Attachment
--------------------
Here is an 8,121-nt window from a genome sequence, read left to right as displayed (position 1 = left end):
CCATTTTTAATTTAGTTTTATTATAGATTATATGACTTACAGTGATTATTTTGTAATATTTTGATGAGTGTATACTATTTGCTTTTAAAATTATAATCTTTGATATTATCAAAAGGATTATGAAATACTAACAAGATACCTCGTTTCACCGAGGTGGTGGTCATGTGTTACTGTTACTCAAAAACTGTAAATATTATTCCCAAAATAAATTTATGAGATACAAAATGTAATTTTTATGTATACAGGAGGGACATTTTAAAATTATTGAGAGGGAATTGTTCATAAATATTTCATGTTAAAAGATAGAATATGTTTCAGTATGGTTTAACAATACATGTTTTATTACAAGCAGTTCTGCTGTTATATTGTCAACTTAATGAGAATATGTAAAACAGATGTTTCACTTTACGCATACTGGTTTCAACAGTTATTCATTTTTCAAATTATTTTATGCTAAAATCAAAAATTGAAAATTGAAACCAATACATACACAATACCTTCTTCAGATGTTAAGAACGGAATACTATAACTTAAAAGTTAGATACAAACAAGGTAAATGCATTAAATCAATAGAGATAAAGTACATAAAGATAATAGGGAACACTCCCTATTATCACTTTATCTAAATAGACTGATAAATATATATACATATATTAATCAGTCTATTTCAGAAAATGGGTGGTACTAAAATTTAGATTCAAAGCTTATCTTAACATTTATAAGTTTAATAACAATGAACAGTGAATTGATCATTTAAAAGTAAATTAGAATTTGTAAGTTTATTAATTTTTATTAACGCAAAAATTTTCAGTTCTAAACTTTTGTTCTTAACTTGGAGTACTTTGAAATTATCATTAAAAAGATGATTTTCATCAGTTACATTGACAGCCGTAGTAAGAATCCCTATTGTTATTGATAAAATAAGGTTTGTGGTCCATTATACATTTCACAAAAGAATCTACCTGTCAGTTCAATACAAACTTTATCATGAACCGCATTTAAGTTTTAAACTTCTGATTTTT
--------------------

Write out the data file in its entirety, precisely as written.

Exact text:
Here is an 8,121-nt window from a genome sequence, read left to right as displayed (position 1 = left end):
CCATTTTTAATTTAGTTTTATTATAGATTATATGACTTACAGTGATTATTTTGTAATATTTTGATGAGTGTATACTATTTGCTTTTAAAATTATAATCTTTGATATTATCAAAAGGATTATGAAATACTAACAAGATACCTCGTTTCACCGAGGTGGTGGTCATGTGTTACTGTTACTCAAAAACTGTAAATATTATTCCCAAAATAAATTTATGAGATACAAAATGTAATTTTTATGTATACAGGAGGGACATTTTAAAATTATTGAGAGGGAATTGTTCATAAATATTTCATGTTAAAAGATAGAATATGTTTCAGTATGGTTTAACAATACATGTTTTATTACAAGCAGTTCTGCTGTTATATTGTCAACTTAATGAGAATATGTAAAACAGATGTTTCACTTTACGCATACTGGTTTCAACAGTTATTCATTTTTCAAATTATTTTATGCTAAAATCAAAAATTGAAAATTGAAACCAATACATACACAATACCTTCTTCAGATGTTAAGAACGGAATACTATAACTTAAAAGTTAGATACAAACAAGGTAAATGCATTAAATCAATAGAGATAAAGTACATAAAGATAATAGGGAACACTCCCTATTATCACTTTATCTAAATAGACTGATAAATATATATACATATATTAATCAGTCTATTTCAGAAAATGGGTGGTACTAAAATTTAGATTCAAAGCTTATCTTAACATTTATAAGTTTAATAACAATGAACAGTGAATTGATCATTTAAAAGTAAATTAGAATTTGTAAGTTTATTAATTTTTATTAACGCAAAAATTTTCAGTTCTAAACTTTTGTTCTTAACTTGGAGTACTTTGAAATTATCATTAAAAAGATGATTTTCATCAGTTACATTGACAGCCGTAGTAAGAATCCCTATTGTTATTGATAAAATAAGGTTTGTGGTCCATTATACATTTCACAAAAGAATCTACCTGTCAGTTCAATACAAACTTTATCATGAACCGCATTTAAGTTTTAAACTTCTGATTTTT